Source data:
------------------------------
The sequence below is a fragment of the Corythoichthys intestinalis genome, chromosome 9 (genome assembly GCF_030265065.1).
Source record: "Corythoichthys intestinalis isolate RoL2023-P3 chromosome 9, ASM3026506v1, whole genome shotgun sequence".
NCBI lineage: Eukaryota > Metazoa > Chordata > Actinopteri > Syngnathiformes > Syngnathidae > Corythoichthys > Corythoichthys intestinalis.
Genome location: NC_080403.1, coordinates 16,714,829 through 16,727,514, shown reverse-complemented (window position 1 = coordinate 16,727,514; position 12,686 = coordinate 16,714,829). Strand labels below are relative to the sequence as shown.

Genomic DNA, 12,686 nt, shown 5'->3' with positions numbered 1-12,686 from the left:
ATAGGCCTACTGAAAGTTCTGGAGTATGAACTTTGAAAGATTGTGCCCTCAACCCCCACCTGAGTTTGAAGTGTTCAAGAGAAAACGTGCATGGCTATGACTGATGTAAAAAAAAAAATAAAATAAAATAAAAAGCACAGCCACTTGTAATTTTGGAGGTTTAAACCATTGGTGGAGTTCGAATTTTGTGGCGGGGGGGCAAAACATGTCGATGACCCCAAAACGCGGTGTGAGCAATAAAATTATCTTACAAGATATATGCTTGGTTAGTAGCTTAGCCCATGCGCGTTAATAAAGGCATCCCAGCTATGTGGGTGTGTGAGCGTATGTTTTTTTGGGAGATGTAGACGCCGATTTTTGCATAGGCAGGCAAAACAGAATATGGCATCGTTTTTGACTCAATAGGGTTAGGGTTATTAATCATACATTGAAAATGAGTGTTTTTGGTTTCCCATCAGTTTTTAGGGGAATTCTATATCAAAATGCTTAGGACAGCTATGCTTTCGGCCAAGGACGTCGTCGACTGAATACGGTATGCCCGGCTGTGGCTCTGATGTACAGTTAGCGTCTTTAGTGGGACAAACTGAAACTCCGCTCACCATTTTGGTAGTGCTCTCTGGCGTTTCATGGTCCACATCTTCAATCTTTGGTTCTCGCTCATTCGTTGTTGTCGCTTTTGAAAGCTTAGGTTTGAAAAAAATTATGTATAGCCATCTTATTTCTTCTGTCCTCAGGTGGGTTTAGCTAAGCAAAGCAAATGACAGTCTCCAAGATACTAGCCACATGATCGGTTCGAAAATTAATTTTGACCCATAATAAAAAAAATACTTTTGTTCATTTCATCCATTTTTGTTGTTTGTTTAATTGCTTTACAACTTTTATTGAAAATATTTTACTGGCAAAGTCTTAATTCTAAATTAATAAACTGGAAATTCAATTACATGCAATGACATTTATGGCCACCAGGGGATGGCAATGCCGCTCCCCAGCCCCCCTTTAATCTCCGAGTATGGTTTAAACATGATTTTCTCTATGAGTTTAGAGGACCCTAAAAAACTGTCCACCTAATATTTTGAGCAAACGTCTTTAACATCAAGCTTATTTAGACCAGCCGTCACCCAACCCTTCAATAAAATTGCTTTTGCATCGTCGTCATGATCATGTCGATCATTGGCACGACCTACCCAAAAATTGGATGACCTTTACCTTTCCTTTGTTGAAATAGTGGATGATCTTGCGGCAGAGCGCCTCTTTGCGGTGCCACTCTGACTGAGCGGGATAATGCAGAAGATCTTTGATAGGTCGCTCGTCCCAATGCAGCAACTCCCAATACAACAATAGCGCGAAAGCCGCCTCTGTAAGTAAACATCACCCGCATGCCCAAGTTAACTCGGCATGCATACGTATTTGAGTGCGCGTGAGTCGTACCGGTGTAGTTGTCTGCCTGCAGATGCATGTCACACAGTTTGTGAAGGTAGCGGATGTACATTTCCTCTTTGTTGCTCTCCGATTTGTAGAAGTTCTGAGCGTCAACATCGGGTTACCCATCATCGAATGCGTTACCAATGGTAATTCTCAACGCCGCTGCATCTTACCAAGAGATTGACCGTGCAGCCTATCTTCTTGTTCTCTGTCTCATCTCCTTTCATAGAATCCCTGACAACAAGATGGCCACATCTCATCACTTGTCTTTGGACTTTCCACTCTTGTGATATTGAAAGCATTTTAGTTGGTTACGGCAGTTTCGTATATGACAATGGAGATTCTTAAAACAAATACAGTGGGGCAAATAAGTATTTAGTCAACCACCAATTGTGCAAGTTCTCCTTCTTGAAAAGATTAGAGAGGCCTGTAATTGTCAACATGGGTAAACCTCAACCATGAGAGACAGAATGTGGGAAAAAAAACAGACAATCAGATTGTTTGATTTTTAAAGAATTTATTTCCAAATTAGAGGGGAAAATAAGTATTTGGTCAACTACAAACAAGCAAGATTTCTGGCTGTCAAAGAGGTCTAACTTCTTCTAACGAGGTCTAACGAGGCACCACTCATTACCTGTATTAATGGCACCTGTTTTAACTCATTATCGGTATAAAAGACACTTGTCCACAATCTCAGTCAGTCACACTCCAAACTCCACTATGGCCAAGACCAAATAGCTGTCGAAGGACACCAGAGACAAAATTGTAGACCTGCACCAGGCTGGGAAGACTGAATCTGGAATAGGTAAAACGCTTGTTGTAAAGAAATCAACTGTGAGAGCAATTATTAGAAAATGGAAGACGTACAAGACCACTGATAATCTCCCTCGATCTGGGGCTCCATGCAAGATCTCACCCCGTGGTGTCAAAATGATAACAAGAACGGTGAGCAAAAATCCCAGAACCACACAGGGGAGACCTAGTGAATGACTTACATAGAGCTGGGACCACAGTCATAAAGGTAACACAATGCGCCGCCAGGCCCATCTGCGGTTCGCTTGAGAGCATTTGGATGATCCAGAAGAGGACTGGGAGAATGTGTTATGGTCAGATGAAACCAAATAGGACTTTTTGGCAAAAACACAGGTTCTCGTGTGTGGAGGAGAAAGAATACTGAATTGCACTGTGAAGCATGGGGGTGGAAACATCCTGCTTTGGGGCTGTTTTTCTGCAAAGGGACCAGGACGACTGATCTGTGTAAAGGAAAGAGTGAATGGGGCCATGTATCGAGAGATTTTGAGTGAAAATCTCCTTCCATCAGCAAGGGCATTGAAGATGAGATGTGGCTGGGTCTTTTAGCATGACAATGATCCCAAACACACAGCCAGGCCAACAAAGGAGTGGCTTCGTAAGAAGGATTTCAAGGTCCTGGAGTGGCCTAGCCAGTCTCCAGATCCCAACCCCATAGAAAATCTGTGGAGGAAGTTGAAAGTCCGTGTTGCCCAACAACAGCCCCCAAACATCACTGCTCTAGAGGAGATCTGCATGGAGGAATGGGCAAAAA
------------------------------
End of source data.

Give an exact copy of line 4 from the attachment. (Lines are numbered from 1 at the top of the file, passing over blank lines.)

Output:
Genome location: NC_080403.1, coordinates 16,714,829 through 16,727,514, shown reverse-complemented (window position 1 = coordinate 16,727,514; position 12,686 = coordinate 16,714,829). Strand labels below are relative to the sequence as shown.